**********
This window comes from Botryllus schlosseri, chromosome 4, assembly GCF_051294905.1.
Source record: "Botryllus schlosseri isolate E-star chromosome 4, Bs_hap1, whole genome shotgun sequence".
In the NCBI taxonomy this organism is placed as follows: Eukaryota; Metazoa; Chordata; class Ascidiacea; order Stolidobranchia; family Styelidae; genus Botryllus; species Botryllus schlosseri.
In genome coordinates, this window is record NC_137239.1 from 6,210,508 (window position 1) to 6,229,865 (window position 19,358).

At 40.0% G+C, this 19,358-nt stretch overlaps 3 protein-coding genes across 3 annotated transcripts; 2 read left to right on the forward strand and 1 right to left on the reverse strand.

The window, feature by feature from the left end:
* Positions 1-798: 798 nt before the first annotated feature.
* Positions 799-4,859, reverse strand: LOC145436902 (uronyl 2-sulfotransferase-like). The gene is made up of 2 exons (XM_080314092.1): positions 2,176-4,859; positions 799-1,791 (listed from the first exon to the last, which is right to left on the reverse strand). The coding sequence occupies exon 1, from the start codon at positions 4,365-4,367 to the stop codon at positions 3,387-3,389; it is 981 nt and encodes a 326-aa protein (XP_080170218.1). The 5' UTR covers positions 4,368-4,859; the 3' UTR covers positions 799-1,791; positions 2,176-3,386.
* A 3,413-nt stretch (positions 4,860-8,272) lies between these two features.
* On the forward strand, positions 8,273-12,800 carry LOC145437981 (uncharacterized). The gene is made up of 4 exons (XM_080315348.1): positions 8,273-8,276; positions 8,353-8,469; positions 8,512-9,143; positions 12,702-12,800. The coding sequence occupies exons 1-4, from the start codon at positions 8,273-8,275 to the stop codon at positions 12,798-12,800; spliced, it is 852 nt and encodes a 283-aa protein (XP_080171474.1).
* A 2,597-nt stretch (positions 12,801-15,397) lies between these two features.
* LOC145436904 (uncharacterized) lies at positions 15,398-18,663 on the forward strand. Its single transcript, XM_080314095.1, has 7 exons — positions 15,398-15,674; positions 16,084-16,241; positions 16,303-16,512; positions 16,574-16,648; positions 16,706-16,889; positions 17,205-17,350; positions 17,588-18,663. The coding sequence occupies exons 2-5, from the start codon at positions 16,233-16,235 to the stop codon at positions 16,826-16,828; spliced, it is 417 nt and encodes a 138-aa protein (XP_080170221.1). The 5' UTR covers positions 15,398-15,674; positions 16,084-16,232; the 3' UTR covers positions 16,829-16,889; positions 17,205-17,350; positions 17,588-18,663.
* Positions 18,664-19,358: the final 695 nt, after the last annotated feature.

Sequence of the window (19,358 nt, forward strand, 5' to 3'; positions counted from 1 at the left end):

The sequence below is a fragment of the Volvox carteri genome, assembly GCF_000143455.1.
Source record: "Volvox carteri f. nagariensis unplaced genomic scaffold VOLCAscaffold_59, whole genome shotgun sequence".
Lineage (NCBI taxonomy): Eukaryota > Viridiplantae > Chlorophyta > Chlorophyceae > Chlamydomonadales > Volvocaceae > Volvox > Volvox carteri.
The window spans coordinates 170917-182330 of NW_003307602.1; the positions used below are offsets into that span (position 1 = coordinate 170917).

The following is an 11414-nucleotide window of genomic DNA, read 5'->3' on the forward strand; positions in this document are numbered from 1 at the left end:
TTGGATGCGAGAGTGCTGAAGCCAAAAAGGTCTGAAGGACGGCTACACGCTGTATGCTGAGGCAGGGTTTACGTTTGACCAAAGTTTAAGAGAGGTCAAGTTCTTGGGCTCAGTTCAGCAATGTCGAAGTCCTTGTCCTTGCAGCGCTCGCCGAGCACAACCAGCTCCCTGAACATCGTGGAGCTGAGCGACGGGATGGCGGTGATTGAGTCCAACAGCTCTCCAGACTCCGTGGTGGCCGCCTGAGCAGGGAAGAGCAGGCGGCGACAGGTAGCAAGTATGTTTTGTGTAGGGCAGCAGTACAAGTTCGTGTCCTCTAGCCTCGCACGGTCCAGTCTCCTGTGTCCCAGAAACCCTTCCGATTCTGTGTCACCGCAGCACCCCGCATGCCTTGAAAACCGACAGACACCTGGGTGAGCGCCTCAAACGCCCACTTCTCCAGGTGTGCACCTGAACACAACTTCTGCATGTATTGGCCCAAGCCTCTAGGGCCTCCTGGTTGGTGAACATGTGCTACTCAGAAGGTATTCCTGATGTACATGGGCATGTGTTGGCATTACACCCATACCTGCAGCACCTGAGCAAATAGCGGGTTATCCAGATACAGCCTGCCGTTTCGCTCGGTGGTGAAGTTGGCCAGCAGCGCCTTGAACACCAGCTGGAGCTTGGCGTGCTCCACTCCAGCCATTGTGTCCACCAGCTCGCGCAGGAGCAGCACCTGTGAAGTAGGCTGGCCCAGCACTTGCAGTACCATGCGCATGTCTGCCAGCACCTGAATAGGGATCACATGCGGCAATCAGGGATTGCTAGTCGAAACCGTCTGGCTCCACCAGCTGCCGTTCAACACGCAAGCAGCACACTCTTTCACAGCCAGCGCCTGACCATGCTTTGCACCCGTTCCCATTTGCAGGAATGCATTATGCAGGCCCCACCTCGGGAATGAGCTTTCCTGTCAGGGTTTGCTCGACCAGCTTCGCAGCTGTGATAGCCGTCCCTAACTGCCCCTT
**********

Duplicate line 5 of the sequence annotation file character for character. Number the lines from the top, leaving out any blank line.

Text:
At 40.0% G+C, this 19,358-nt stretch overlaps 3 protein-coding genes across 3 annotated transcripts; 2 read left to right on the forward strand and 1 right to left on the reverse strand.